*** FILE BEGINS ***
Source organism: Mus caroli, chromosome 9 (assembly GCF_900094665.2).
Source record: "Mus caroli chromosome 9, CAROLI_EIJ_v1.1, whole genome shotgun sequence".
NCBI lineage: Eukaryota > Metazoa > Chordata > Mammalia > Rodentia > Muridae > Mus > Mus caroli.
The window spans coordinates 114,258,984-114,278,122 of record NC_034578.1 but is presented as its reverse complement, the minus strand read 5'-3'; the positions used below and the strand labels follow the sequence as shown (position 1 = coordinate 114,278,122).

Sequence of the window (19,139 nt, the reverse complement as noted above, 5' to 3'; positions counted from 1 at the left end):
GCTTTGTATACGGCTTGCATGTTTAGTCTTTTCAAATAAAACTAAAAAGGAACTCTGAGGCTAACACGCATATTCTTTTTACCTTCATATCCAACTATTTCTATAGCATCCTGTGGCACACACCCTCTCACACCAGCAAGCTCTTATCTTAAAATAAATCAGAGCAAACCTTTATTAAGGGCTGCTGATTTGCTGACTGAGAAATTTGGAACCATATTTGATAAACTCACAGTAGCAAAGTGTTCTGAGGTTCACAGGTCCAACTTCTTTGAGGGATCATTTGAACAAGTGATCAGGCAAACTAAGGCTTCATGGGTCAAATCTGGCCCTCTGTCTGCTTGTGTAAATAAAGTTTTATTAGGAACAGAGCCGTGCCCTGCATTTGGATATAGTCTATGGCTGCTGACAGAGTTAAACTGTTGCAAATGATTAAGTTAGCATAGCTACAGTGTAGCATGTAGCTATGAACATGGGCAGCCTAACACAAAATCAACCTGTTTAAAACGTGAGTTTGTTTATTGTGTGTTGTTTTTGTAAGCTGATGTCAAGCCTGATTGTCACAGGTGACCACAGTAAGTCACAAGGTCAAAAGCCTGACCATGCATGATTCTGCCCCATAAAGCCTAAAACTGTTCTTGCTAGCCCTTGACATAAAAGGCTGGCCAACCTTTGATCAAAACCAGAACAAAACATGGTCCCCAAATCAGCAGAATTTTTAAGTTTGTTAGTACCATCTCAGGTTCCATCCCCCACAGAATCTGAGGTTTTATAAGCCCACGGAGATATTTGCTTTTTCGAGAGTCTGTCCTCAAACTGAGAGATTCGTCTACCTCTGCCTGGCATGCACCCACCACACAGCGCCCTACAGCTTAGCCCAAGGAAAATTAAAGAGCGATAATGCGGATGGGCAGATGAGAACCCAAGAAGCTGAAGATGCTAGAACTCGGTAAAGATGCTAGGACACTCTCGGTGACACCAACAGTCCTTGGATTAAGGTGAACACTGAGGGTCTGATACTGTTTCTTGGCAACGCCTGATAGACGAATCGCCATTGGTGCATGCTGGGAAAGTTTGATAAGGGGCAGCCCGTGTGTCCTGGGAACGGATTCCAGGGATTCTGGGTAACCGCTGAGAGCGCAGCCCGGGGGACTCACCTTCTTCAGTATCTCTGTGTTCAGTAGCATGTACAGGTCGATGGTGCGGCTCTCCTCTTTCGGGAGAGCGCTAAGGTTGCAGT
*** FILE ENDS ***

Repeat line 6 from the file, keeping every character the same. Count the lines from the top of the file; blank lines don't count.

GCTTTGTATACGGCTTGCATGTTTAGTCTTTTCAAATAAAACTAAAAAGGAACTCTGAGGCTAACACGCATATTCTTTTTACCTTCATATCCAACTATTTCTATAGCATCCTGTGGCACACACCCTCTCACACCAGCAAGCTCTTATCTTAAAATAAATCAGAGCAAACCTTTATTAAGGGCTGCTGATTTGCTGACTGAGAAATTTGGAACCATATTTGATAAACTCACAGTAGCAAAGTGTTCTGAGGTTCACAGGTCCAACTTCTTTGAGGGATCATTTGAACAAGTGATCAGGCAAACTAAGGCTTCATGGGTCAAATCTGGCCCTCTGTCTGCTTGTGTAAATAAAGTTTTATTAGGAACAGAGCCGTGCCCTGCATTTGGATATAGTCTATGGCTGCTGACAGAGTTAAACTGTTGCAAATGATTAAGTTAGCATAGCTACAGTGTAGCATGTAGCTATGAACATGGGCAGCCTAACACAAAATCAACCTGTTTAAAACGTGAGTTTGTTTATTGTGTGTTGTTTTTGTAAGCTGATGTCAAGCCTGATTGTCACAGGTGACCACAGTAAGTCACAAGGTCAAAAGCCTGACCATGCATGATTCTGCCCCATAAAGCCTAAAACTGTTCTTGCTAGCCCTTGACATAAAAGGCTGGCCAACCTTTGATCAAAACCAGAACAAAACATGGTCCCCAAATCAGCAGAATTTTTAAGTTTGTTAGTACCATCTCAGGTTCCATCCCCCACAGAATCTGAGGTTTTATAAGCCCACGGAGATATTTGCTTTTTCGAGAGTCTGTCCTCAAACTGAGAGATTCGTCTACCTCTGCCTGGCATGCACCCACCACACAGCGCCCTACAGCTTAGCCCAAGGAAAATTAAAGAGCGATAATGCGGATGGGCAGATGAGAACCCAAGAAGCTGAAGATGCTAGAACTCGGTAAAGATGCTAGGACACTCTCGGTGACACCAACAGTCCTTGGATTAAGGTGAACACTGAGGGTCTGATACTGTTTCTTGGCAACGCCTGATAGACGAATCGCCATTGGTGCATGCTGGGAAAGTTTGATAAGGGGCAGCCCGTGTGTCCTGGGAACGGATTCCAGGGATTCTGGGTAACCGCTGAGAGCGCAGCCCGGGGGACTCACCTTCTTCAGTATCTCTGTGTTCAGTAGCATGTACAGGTCGATGGTGCGGCTCTCCTCTTTCGGGAGAGCGCTAAGGTTGCAGT